May is Leave a Legacy Month—a special time I always use to reflect on family. Why family, you might ask? A few months ago, at an event, Keith Thomson, a financial planner who specializes in estate planning, asked two questions of his audience. The first was, “What was your great grandmother’s name?” Most of his audience—including me!—couldn’t remember. Nor do most people know what their great-grandmother loved, what she was passionate about, and what brought significance to her life.
Keith’s second question was, “How would you feel if your great grandchildren knew nothing about you, not even your first name?” Leaving a legacy is a special way of remembering the people and the causes you care so deeply about, and sharing your passions with your children, grandchildren, great-grandchildren and beyond. There are many other benefits:
- After your lifetime, it’s possible to make a more significant gift than you might be able to afford now.
- By including charitable gifts in your estate planning, you may eliminate significant taxes payable upon your death.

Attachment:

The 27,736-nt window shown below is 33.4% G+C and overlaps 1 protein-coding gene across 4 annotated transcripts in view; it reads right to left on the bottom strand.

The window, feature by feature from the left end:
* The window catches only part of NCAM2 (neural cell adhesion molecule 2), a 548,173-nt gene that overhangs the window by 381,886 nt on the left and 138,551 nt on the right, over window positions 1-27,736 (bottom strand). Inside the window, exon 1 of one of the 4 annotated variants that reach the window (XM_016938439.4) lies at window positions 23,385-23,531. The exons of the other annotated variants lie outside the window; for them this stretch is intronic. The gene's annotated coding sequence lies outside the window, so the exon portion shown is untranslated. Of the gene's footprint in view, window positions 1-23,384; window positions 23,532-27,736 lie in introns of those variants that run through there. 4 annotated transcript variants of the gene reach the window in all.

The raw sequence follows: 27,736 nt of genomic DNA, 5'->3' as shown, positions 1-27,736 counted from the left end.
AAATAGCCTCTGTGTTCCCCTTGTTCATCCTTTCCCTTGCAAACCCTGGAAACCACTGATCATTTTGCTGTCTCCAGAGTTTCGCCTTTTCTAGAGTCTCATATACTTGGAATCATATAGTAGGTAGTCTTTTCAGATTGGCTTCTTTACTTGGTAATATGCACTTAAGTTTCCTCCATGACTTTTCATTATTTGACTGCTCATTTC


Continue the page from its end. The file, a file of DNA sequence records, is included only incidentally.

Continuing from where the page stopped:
- There’s no commitment. Because you are not actually making a gift until after your lifetime, you can change your mind, and your Will, at any time.
To learn more, join us at an exclusive presentation by financial planner Keith Thomson on May 14 at 6:30pm at Toronto’s Bata Shoe Museum. (Come early for a free tour!) Keith will talk about the true value of legacy giving, as well as how to reduce income taxes and eliminate estate taxes.
If you can’t make our event, let me know: I’ll add you to our contact list for our next events in the fall. There is also a free information series running at the Toronto Reference Library from May to September, featuring expert speakers on Estate law and planning, and more events across Canada.
May is Leave a Legacy Month. To learn more about legacy giving, get in touch with Maya Ahmad via email or visit our Legacy Giving webpage.